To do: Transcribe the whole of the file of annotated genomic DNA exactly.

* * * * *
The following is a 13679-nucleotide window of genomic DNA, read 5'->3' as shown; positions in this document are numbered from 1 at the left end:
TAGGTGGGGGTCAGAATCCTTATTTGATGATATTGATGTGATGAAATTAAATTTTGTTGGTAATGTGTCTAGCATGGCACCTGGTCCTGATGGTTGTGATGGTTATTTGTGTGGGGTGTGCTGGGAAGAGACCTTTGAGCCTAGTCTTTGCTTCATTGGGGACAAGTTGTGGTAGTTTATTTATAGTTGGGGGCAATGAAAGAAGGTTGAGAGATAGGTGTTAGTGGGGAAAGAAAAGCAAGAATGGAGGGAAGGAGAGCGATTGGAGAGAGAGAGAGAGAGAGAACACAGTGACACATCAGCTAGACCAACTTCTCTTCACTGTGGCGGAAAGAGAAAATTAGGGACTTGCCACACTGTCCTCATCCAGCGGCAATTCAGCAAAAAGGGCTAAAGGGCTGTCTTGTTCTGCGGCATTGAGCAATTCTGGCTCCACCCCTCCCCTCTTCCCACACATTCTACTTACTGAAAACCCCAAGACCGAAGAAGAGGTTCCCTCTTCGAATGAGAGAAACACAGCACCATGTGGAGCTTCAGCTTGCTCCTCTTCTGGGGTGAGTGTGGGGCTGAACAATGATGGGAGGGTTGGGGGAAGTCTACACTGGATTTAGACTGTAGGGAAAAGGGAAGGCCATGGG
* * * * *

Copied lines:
The following is a 13679-nucleotide window of genomic DNA, read 5'->3' as shown; positions in this document are numbered from 1 at the left end:
TAGGTGGGGGTCAGAATCCTTATTTGATGATATTGATGTGATGAAATTAAATTTTGTTGGTAATGTGTCTAGCATGGCACCTGGTCCTGATGGTTGTGATGGTTATTTGTGTGGGGTGTGCTGGGAAGAGACCTTTGAGCCTAGTCTTTGCTTCATTGGGGACAAGTTGTGGTAGTTTATTTATAGTTGGGGGCAATGAAAGAAGGTTGAGAGATAGGTGTTAGTGGGGAAAGAAAAGCAAGAATGGAGGGAAGGAGAGCGATTGGAGAGAGAGAGAGAGAGAGAACACAGTGACACATCAGCTAGACCAACTTCTCTTCACTGTGGCGGAAAGAGAAAATTAGGGACTTGCCACACTGTCCTCATCCAGCGGCAATTCAGCAAAAAGGGCTAAAGGGCTGTCTTGTTCTGCGGCATTGAGCAATTCTGGCTCCACCCCTCCCCTCTTCCCACACATTCTACTTACTGAAAACCCCAAGACCGAAGAAGAGGTTCCCTCTTCGAATGAGAGAAACACAGCACCATGTGGAGCTTCAGCTTGCTCCTCTTCTGGGGTGAGTGTGGGGCTGAACAATGATGGGAGGGTTGGGGGAAGTCTACACTGGATTTAGACTGTAGGGAAAAGGGAAGGCCATGGG